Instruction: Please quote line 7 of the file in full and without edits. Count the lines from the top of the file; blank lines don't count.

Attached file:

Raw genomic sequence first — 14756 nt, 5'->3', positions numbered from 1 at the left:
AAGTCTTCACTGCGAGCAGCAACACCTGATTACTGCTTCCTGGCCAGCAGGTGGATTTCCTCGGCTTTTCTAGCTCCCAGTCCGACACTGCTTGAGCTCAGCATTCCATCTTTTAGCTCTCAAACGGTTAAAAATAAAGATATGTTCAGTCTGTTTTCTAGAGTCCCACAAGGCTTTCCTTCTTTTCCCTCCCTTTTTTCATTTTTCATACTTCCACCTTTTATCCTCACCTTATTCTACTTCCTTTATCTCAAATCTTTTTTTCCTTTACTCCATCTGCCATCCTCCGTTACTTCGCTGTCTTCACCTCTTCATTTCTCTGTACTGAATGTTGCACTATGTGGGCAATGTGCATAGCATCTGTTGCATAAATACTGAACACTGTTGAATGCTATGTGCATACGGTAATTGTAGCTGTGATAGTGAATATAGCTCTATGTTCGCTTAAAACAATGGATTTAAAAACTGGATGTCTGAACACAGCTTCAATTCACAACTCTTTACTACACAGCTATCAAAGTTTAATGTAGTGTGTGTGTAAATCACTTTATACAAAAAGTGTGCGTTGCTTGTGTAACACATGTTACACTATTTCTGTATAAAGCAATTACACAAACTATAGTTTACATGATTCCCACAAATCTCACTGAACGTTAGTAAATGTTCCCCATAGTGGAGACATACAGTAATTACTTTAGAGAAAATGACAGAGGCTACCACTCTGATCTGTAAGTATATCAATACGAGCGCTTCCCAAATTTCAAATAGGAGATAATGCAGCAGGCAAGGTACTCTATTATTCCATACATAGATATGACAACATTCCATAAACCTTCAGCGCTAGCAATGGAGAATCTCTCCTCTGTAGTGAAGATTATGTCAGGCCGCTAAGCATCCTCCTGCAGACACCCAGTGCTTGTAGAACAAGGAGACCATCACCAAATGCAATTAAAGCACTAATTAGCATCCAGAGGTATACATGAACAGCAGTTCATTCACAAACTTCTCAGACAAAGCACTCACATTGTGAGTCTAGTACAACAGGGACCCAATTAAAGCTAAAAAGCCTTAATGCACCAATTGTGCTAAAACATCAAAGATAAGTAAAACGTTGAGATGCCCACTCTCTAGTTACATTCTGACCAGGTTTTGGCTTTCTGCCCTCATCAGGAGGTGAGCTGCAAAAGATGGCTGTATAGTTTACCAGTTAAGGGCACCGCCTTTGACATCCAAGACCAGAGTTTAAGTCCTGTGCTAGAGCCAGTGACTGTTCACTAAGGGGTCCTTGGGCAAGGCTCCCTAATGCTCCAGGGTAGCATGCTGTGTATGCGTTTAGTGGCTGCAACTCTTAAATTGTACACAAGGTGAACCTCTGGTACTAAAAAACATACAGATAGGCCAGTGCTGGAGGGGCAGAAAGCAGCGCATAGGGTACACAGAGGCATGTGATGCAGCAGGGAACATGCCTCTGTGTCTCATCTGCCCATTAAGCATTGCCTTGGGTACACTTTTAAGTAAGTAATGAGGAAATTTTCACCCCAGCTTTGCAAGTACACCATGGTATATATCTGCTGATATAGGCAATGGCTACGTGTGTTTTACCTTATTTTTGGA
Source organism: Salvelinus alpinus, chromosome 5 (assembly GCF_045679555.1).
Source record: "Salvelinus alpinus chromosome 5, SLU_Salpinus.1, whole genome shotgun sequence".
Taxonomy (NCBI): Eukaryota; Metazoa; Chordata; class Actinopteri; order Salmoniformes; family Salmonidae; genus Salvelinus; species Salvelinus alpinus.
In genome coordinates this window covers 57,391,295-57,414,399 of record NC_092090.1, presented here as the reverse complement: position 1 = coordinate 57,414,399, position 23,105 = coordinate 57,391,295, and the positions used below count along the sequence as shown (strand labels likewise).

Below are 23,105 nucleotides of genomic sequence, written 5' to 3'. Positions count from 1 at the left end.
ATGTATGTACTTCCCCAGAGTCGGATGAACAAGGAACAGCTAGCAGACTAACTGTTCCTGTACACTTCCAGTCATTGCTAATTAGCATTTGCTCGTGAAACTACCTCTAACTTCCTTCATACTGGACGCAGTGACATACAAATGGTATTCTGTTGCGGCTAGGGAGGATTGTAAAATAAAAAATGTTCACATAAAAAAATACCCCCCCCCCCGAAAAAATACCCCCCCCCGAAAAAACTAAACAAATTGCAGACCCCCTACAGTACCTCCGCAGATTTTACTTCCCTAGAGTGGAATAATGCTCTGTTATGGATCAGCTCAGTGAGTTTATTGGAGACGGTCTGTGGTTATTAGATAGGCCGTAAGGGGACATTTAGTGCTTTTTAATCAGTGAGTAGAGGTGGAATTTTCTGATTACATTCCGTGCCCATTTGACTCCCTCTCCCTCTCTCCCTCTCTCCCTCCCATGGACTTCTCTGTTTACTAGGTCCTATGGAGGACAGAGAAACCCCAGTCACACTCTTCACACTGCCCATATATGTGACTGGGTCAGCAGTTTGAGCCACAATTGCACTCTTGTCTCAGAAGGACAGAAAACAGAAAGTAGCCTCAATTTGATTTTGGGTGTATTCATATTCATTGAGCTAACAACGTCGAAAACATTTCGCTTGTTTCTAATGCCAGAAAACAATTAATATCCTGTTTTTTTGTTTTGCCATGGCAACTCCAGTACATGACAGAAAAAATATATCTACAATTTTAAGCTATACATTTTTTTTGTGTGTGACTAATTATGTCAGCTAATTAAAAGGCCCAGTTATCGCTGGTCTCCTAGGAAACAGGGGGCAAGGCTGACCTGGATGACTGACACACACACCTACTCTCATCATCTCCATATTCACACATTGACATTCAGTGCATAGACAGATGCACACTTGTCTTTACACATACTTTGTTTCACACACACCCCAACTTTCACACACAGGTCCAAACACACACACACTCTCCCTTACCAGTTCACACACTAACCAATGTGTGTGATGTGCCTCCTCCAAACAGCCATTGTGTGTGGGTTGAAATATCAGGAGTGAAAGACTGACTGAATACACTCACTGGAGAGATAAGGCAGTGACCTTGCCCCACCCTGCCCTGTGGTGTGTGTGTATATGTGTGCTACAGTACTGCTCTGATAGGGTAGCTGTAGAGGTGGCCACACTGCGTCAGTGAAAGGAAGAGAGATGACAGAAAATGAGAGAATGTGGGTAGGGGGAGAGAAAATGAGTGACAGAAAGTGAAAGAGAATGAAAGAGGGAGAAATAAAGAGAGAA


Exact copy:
Below are 23,105 nucleotides of genomic sequence, written 5' to 3'. Positions count from 1 at the left end.